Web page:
Although rare, motor finance companies enter into bills of sale for a purpose – to retain security over the vehicle that is the subject of the loan. Thankfully, the Court of Appeal has recently confirmed the sanctity of that security.
In Evans and Evans v Finance-U-Limited, the Evanses entered into a loan agreement with the defendant for the purchase of a car. A bill of sale was also entered into giving the defendant security over the car. The loan agreement typically provided that failure to pay instalments or the bankruptcy of one or both of the Evanses entitled the defendant to demand early repayment. The bill of sale entitled the defendant to take possession of the car on similar specified events.
Mr Evans was made bankrupt. The defendant proved in his bankruptcy for the total amount outstanding. The defendant received a small dividend which was credited against the outstanding loan amount.
Mrs Evans continued to pay the instalments but was also subsequently made bankrupt. The defendant served a default notice under Section 87 of the Consumer Credit Act 1974 (CCA). The Evanses argued that the defendant no longer had any right to enforce its security over the car as their contractual liability had been discharged by their respective bankruptcies and the defendant had already proved in Mr Evans’s bankruptcy. At first instance, the court agreed. It found the Evans jointly, not jointly and severally, liable. It held the defendant’s failure to enforce its security following the first bankruptcy disentitled it from thereafter seeking to enforce the loan on the basis the loan agreement continued to apply and an instalment had been missed.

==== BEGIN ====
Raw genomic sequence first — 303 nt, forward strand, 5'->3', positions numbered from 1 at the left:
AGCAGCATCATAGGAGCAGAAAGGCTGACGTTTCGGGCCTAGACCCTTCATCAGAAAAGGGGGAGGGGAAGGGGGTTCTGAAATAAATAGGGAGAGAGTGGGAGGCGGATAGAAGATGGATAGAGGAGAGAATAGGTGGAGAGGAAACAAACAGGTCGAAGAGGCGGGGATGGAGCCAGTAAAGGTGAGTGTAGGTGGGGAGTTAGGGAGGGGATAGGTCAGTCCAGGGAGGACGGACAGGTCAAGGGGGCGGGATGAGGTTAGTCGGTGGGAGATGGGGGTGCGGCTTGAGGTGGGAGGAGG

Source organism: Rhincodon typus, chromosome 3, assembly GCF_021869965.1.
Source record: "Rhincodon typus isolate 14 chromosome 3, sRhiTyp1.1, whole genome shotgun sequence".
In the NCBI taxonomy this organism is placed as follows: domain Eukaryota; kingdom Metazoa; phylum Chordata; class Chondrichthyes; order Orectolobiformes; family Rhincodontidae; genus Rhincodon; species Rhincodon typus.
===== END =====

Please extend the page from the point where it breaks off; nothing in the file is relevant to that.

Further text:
In a favourable judgment for finance companies, the Court of Appeal disagreed. It held the defendant’s contractual right to enforce repayment was replaced by a right to prove for the debt in the bankruptcy. Although his bankruptcy released Mr Evans from any personal claim against him, the defendant did not lose the right to enforce its security as the price for proving in the bankruptcy. It retained that right but chose, on payments being made by Mrs Evans, not to enforce it.
Further, Mrs Evans had not been released from the debt by Mr Evans’s bankruptcy as the court found them to be jointly and severally liable, not simply jointly liable, under the loan agreement. Following Mr Evans’ bankruptcy, the debt continued against Mrs Evans. Following her bankruptcy, she also was released from further personal claims.
At the time of the trial, the term of the loan agreement had expired and the defendant was no longer required to give statutory notice of possession under the CCA. The defendant could rely upon the bankruptcies themselves as a basis for recovering the car under the bill of sale. That right had not been waived by subsequent events. The defendant was entitled to an order for delivery up.
Had the Court of Appeal found otherwise, the security provided by the bill of sale would, in effect, have been worthless.
Greg Standing is a partner in Wragge & Co’s motor finance litigation team